Lava delta lost 23 acres in latest collapse
|||Mauna Loa's next eruption toward Ka'u?|
By Christie Wilson
Advertiser Neighbor Island Editor
By Christie Wilson
The chunk of Kilauea Volcano that collapsed into the ocean last week was bigger than originally thought, according to scientists at the U.S. Geological Survey's Hawaiian Volcano Observatory.
After detailed mapping of the East Lae'apuki delta, the area of collapse was estimated at 23 acres, not the 16 acres originally reported in the immediate aftermath of the May 10 incident, said Jim Kauahikaua, scientist-in-charge of the observatory. He also said new cracks in the lava delta have been observed within several hundred yards of the ocean's edge, indicating the possibility of further collapses.
East Lae'apuki is the site of the two largest lava delta collapses to have taken place so far during the ongoing Kilauea eruption that began in 1983. A 34-acre collapse occurred in December 1996, followed by a 44-acre collapse in November 2005.
Before last week's event, the delta had grown to 65 acres, but its ocean entry had been inactive since mid-March, Kauahikaua said.
The collapse occurred piecemeal, with steam plumes shooting as high as 1,000 feet in the air as each section slid into the sea. The explosive interaction of cold seawater mixing with hot lava deposited an apron of rock debris over a 3-acre area and hurled lava fragments as big as a fist 460 feet inland.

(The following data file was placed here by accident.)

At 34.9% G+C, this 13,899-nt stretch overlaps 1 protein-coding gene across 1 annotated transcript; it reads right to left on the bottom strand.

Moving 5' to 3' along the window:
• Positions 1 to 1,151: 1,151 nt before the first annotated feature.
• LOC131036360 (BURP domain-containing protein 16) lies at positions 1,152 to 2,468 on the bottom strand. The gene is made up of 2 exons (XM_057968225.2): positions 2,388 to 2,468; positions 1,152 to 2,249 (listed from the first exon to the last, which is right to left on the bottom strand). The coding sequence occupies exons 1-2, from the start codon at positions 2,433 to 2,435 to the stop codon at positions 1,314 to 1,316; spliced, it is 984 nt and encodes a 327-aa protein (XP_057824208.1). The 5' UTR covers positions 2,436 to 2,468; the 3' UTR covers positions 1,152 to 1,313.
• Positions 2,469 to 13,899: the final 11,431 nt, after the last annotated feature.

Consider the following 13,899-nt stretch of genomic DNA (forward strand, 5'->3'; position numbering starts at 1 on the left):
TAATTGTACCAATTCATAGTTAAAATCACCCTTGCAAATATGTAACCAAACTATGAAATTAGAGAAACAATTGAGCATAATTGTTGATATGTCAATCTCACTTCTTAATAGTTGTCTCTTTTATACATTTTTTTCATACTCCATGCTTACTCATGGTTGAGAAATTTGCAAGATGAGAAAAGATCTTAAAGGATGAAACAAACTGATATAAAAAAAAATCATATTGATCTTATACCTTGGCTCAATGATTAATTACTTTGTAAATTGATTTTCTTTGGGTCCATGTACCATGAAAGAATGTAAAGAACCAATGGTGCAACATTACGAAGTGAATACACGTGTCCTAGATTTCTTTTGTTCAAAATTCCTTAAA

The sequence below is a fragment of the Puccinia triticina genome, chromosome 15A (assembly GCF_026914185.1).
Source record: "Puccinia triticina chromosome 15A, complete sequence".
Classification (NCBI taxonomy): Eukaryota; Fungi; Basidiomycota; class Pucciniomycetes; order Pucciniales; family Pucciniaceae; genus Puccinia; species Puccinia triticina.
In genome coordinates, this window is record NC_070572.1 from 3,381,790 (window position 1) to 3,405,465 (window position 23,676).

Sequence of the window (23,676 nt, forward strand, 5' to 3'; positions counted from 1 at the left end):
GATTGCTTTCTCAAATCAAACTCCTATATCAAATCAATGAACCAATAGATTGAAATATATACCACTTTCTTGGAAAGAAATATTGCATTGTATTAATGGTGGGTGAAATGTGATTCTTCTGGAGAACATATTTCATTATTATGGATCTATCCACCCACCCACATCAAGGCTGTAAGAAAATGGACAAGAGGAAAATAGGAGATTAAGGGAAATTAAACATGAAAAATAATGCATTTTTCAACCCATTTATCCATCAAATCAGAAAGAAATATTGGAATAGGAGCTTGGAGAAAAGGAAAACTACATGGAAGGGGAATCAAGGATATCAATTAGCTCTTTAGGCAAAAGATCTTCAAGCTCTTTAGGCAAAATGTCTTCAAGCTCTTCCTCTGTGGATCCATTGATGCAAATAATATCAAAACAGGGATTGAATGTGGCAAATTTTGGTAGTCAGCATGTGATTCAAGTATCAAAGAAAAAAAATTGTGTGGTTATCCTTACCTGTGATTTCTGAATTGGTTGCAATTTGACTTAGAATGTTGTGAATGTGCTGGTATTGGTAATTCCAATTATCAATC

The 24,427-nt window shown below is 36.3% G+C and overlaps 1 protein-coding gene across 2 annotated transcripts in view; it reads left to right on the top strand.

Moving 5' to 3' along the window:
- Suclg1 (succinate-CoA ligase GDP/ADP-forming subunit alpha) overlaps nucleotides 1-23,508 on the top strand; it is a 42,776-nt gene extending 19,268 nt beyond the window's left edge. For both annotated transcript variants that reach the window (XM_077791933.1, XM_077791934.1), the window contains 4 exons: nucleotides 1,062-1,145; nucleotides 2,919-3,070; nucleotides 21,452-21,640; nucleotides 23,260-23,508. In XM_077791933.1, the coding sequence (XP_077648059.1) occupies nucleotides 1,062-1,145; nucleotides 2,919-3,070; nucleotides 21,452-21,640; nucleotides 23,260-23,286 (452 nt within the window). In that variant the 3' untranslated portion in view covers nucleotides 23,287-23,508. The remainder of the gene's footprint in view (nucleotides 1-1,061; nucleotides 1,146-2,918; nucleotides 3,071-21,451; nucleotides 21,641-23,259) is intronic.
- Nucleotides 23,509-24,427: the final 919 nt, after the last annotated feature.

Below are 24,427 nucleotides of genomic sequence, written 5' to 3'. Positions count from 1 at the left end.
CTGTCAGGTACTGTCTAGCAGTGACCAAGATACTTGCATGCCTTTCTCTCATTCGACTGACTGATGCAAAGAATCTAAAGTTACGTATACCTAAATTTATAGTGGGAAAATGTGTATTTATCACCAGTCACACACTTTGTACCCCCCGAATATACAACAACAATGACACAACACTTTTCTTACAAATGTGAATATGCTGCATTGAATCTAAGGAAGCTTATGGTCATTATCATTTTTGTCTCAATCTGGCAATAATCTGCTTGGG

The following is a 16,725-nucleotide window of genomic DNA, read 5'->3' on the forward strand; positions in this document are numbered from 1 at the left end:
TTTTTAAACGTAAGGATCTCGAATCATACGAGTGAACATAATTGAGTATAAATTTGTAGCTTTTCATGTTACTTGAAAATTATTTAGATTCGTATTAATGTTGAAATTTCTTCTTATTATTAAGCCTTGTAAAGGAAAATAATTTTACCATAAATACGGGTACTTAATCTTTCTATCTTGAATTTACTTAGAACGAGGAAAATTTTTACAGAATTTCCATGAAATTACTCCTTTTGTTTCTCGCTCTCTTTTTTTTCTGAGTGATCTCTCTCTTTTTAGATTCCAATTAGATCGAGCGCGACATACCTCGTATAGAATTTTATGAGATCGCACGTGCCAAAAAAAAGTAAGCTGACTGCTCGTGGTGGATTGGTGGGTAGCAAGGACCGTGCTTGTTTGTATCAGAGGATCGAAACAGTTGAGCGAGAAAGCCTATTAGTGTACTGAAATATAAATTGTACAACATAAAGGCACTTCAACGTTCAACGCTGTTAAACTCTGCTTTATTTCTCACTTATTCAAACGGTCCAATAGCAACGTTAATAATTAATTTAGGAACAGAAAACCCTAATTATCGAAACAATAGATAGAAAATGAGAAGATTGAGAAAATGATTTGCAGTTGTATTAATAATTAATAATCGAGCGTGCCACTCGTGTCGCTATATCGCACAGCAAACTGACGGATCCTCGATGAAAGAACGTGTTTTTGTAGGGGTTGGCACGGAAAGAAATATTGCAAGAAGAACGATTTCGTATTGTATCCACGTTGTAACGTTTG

Hawaiian Volcano Observatory scientists also reported yesterday a new ocean entry near the long-buried archeological site of Poupou-Kauka West.
The Poupou entry is within Hawai'i Volcanoes National Park, about a mile east of the other active ocean entry at Kamokuna.
The Kamokuna ocean entry, about 1.3 miles east of East Lae'apuki, remains small, Kauahikaua said, suggesting that little lava is entering the water.
The sea cliff near East Lae'apuki remains closed by Hawai'i Volcanoes National Park because of hazards that include unstable terrain, flying rocks, scalding seawater and toxic gases. Visitors are being advised to stay behind the rope line, which is a few hundred feet from the old sea cliff.
Reach Christie Wilson at email@example.com.